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Moscow Near Bottom in TripAdvisor Survey, Petersburg Nowhere to Be Seen

Published: May 30, 2014 (Issue # 1813)



  • A tourist strikes a come-hither pose on Red Square. However, 54,000 survey respondents expressed unhappiness with high prices and poor service in the capital.
    Photo: Vladimir Filonov / SPT

Sanctions may come and go, but bad reviews last a lifetime. TripAdvisor, the second most popular travel website, has recently blasted Russia on several counts of being the world's worst travel destination in its yearly Cities Survey.

This is not an overt move by a TripAdvisor editorial team to manipulate a perspective in light of East-West tensions: Rather, this represents organic, grassroots condemnation from a pool of 54,000 TripAdvisor survey respondents from around the globe.

Of the 37 cities on the list, Moscow finished third to last in terms of "best overall experience." Across 16 categories, there were no placements in the top three of any category. There were nine instances of bottom three placement. Moscow, apparently, is the absolute worst for: helpful locals, taxi services and taxi drivers, value for money and hotels. The St. Petersburg Times recently spoke to a number of Moscow hospitality and tourism industry professionals to get their take on the city's abysmal showing.

"The rating is understandable: the city is expensive, and Russian is not the easiest language to pick up," said Natasha Kuznetsova, co-founder of Cabinet Lounge, a Moscow city center "club office," catering to the business travel community. "But if you are prepared to spend the money, the city has a lot to offer: Great restaurants and varied food, very professional service, plenty of English-speaking locals and amazing historical sites — those are within everyone's budget."

However, Kuznetsova conceded that "Moscow is certainly one of the cities that require preparation: you need to know where to go, where to stay and certainly book your cabs in advance." On the topic of cabs, Moscow still lives up to its received image as a black market hotspot: The Moscow Transport Authority estimates that there are still about 40,000 gypsy cabs operating in the city despite a 2011 law that made them illegal, meaning that there are about four gypsy cabs for each officially registered taxi.

"Russia is still a land of mystery and local knowledge is essential to get the best out of it," Katerina Cronstedt, managing director of Katerina Hotels, said. Ironically, her Katerina Park Hotel has found itself top-rated on TripAdvisor. Cronstedt expressed surprise at Moscow's second-to-last place showing for "family friendliness" in the TripAdvisor survey, remarking that "I know no other city that so frequently has dedicated and staffed play areas for kids in their restaurants."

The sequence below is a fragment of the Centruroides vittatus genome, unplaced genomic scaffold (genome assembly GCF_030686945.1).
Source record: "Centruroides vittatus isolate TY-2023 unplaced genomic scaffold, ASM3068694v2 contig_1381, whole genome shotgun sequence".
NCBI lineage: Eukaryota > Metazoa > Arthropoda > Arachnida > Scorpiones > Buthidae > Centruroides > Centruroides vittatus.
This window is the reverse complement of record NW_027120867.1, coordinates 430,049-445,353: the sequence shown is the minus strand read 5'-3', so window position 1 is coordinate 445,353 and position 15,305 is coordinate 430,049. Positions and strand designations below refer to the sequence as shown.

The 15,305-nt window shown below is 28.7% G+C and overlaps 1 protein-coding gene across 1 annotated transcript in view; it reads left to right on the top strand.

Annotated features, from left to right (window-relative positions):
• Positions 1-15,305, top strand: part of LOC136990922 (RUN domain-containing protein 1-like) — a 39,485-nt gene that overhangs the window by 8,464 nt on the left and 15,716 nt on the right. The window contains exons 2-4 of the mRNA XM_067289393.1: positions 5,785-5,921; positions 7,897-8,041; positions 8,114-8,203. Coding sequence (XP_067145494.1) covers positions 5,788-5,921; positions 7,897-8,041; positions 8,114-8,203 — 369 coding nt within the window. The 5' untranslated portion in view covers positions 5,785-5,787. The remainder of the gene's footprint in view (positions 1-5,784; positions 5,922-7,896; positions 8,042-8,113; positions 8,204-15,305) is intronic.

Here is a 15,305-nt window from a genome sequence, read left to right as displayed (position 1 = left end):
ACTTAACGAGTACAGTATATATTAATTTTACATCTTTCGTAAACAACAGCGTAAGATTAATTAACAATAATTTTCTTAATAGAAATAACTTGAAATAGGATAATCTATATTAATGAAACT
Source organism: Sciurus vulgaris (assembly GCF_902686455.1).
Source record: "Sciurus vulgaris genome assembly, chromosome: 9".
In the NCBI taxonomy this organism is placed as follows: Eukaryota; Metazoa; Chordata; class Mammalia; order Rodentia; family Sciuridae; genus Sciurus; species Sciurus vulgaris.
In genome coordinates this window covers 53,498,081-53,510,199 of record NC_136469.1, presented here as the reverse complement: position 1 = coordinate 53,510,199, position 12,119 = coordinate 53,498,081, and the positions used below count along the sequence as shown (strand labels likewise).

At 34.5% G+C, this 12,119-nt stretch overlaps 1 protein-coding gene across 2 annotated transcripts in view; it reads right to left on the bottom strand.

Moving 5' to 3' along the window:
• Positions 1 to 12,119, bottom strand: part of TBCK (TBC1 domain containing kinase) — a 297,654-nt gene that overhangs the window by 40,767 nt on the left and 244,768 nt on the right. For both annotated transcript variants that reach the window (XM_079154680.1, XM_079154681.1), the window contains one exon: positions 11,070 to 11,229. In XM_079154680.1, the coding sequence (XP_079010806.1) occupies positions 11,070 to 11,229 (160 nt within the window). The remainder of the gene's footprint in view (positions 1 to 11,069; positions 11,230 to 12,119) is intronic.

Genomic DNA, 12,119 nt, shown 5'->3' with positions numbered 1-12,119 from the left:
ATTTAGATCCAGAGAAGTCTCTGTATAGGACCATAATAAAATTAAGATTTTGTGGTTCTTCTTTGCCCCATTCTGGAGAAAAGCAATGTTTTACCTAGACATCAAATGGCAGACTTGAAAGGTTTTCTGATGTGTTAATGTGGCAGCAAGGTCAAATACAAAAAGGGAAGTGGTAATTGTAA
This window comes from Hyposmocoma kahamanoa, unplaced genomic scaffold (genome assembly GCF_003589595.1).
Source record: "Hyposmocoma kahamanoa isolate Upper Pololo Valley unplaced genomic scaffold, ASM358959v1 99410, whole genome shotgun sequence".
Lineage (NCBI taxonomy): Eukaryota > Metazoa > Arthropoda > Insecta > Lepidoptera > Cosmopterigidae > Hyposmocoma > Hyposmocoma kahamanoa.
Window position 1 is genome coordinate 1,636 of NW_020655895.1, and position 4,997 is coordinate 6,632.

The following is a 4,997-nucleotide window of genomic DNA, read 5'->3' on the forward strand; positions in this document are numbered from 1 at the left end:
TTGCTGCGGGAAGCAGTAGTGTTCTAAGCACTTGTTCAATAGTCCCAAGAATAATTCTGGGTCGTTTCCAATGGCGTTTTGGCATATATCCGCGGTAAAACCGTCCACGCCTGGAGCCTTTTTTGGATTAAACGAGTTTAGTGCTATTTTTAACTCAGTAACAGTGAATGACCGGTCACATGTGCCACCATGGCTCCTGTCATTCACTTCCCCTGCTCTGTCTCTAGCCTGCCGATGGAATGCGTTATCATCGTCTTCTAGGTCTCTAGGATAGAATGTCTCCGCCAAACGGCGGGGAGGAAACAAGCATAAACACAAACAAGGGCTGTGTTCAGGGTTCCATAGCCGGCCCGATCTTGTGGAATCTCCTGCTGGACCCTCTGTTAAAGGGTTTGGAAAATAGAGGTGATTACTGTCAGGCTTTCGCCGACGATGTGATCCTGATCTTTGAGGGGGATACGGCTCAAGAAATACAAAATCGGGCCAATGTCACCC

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ALL ABOUT TOWN

Friday, Jan. 30



The Lermontov Central Library, 19 Liteyny Prospekt, will screen 'Almost Famous’ in English with Russian subtitles at 6:30 p.m. Cameron Crowe's Academy Award-winning comedy from 2000 stars Billy Crudup, Kate Hudson, and Patrick Fugit, and tells the story of a budding music journalist at Rolling Stone magazine in the 1970s. Admission is free.



Meet renowned Russian poet, journalist and writer Dmitry Bykov, famous for his biographies of Boris Pasternak, Bulat Okudzhava and Maxim Gorky, and winner of 2006 National Bestseller Award. Bykov will read old and new poems as well as answer questions about his works at the St. Petersburg Philharmonic, Main Hall, at 7 p.m. Tickets start at 1,000 rubles and are available at city ticket offices and the from the Philharmonic website www.philharmonia.spb.ru.



A retrospective of the films of Roman Polanski starts today at Loft-Project Etagi, 74 Ligovsky Prospekt, with a screening of ‘Repulsion’ at 7 p.m. and ‘Rosemary’s Baby’ at 9:15 p.m. The series runs through Feb. 4 and will include Polanski's eminently creepy ‘The Tenant,’ the cult comedy ‘The Fearless Vampire Killers’ and ‘Cul-de-sac’ among others. Tickets are 150-200 rubles and the complete schedule is available at www.vk.com/artpokaz/



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